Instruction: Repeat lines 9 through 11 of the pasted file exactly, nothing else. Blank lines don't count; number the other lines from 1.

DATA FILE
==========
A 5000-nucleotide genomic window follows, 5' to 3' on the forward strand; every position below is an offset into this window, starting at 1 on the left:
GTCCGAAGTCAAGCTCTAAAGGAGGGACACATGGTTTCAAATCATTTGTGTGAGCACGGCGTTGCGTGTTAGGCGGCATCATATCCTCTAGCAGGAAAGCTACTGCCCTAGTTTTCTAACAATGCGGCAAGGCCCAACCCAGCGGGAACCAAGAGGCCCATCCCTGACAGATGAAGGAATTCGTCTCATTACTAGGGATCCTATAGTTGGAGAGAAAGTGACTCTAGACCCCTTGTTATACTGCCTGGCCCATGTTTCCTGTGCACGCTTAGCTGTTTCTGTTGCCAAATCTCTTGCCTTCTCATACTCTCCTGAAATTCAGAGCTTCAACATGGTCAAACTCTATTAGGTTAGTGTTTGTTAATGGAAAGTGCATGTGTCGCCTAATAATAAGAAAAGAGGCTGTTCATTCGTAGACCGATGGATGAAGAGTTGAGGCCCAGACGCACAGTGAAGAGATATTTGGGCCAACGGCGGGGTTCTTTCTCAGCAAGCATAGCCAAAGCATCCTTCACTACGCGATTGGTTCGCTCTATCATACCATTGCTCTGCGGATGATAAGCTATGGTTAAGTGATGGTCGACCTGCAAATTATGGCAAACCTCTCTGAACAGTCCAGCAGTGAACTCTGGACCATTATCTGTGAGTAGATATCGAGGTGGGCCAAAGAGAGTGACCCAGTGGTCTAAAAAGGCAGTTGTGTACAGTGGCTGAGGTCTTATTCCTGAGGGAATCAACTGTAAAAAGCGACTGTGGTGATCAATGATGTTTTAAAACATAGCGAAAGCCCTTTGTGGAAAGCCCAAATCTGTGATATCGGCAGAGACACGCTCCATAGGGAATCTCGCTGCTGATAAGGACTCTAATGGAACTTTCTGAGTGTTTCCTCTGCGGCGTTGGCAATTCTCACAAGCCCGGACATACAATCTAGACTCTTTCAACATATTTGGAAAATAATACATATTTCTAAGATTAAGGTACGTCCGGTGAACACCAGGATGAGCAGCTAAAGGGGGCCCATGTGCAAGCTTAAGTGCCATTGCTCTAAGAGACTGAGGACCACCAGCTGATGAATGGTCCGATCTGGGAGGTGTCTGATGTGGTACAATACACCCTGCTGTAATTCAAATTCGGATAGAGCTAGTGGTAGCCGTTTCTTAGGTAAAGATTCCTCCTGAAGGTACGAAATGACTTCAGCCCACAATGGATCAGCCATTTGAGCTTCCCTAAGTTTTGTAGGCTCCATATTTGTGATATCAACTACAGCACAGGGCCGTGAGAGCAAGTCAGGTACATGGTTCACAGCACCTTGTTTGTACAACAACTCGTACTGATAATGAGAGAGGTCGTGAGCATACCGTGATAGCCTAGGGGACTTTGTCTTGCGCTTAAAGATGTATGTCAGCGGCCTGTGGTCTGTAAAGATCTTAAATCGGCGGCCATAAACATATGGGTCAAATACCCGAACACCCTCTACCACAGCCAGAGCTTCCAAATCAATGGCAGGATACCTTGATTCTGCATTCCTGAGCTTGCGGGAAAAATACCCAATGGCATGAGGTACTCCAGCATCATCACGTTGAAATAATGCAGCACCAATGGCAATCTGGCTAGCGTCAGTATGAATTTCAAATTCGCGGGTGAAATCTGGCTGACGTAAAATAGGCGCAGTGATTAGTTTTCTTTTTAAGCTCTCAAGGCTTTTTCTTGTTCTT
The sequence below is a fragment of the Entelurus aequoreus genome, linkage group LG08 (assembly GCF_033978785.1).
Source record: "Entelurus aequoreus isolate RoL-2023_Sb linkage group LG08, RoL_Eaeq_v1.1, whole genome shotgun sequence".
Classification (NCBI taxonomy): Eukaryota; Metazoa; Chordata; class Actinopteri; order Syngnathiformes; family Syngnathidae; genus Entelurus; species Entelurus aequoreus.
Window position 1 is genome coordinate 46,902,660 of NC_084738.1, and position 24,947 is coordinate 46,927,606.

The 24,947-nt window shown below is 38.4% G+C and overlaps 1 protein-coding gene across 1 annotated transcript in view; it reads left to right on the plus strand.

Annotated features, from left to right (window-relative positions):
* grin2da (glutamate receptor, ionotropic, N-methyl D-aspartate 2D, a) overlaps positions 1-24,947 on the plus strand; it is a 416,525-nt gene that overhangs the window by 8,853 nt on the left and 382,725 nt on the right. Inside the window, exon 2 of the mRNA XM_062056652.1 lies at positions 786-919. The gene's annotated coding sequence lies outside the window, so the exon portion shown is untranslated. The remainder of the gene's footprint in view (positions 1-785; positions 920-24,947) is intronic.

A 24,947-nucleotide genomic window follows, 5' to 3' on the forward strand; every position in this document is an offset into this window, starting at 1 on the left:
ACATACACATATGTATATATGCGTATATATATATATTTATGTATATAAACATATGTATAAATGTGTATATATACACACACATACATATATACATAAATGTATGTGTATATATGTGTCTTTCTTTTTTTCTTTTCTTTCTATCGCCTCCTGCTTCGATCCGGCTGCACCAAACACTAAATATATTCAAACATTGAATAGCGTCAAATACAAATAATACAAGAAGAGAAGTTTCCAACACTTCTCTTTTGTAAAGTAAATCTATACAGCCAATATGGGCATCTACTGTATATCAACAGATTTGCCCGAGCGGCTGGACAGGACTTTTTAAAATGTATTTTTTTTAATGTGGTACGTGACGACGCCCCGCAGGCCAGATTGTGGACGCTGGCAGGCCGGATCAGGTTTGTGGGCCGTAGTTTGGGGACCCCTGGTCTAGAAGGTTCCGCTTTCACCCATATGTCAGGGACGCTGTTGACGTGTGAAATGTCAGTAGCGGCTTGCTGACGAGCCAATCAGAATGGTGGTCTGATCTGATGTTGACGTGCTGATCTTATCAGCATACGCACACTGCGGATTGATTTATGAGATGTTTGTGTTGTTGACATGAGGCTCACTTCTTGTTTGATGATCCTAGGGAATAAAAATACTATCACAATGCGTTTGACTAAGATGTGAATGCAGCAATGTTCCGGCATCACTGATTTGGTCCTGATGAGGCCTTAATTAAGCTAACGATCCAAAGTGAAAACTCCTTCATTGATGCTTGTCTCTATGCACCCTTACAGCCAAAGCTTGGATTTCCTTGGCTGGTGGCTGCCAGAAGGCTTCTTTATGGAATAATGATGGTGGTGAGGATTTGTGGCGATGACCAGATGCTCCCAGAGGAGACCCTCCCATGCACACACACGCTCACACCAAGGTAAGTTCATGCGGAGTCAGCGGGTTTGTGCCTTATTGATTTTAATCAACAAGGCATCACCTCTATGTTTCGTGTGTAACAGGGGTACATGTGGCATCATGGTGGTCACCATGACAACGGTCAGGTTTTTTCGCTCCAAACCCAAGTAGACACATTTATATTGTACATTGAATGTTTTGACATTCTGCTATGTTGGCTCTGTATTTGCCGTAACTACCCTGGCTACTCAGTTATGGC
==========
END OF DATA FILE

* grin2da (glutamate receptor, ionotropic, N-methyl D-aspartate 2D, a) overlaps positions 1-24,947 on the plus strand; it is a 416,525-nt gene that overhangs the window by 8,853 nt on the left and 382,725 nt on the right. Inside the window, exon 2 of the mRNA XM_062056652.1 lies at positions 786-919. The gene's annotated coding sequence lies outside the window, so the exon portion shown is untranslated. The remainder of the gene's footprint in view (positions 1-785; positions 920-24,947) is intronic.

A 24,947-nucleotide genomic window follows, 5' to 3' on the forward strand; every position in this document is an offset into this window, starting at 1 on the left:
ACATACACATATGTATATATGCGTATATATATATATTTATGTATATAAACATATGTATAAATGTGTATATATACACACACATACATATATACATAAATGTATGTGTATATATGTGTCTTTCTTTTTTTCTTTTCTTTCTATCGCCTCCTGCTTCGATCCGGCTGCACCAAACACTAAATATATTCAAACATTGAATAGCGTCAAATACAAATAATACAAGAAGAGAAGTTTCCAACACTTCTCTTTTGTAAAGTAAATCTATACAGCCAATATGGGCATCTACTGTATATCAACAGATTTGCCCGAGCGGCTGGACAGGACTTTTTAAAATGTATTTTTTTTAATGTGGTACGTGACGACGCCCCGCAGGCCAGATTGTGGACGCTGGCAGGCCGGATCAGGTTTGTGGGCCGTAGTTTGGGGACCCCTGGTCTAGAAGGTTCCGCTTTCACCCATATGTCAGGGACGCTGTTGACGTGTGAAATGTCAGTAGCGGCTTGCTGACGAGCCAATCAGAATGGTGGTCTGATCTGATGTTGACGTGCTGATCTTATCAGCATACGCACACTGCGGATTGATTTATGAGATGTTTGTGTTGTTGACATGAGGCTCACTTCTTGTTTGATGATCCTAGGGAATAAAAATACTATCACAATGCGTTTGACTAAGATGTGAATGCAGCAATGTTCCGGCATCACTGATTTGGTCCTGATGAGGCCTTAATTAAGCTAACGATCCAAAGTGAAAACTCCTTCATTGATGCTTGTCTCTATGCACCCTTACAGCCAAAGCTTGGATTTCCTTGGCTGGTGGCTGCCAGAAGGCTTCTTTATGGAATAATGATGGTGGTGAGGATTTGTGGCGATGACCAGATGCTCCCAGAGGAGACCCTCCCATGCACACACACGCTCACACCAAGGTAAGTTCATGCGGAGTCAGCGGGTTTGTGCCTTATTGATTTTAATCAACAAGGCATCACCTCTATGTTTCGTGTGTAACAGGGGTACATGTGGCATCATGGTGGTCACCATGACAACGGTCAGGTTTTTTCGCTCCAAACCCAAGTAGACACATTTATATTGTACATTGAATGTTTTGACATTCTGCTATGTTGGCTCTGTATTTGCCGTAACTACCCTGGCTACTCAGTTATGGC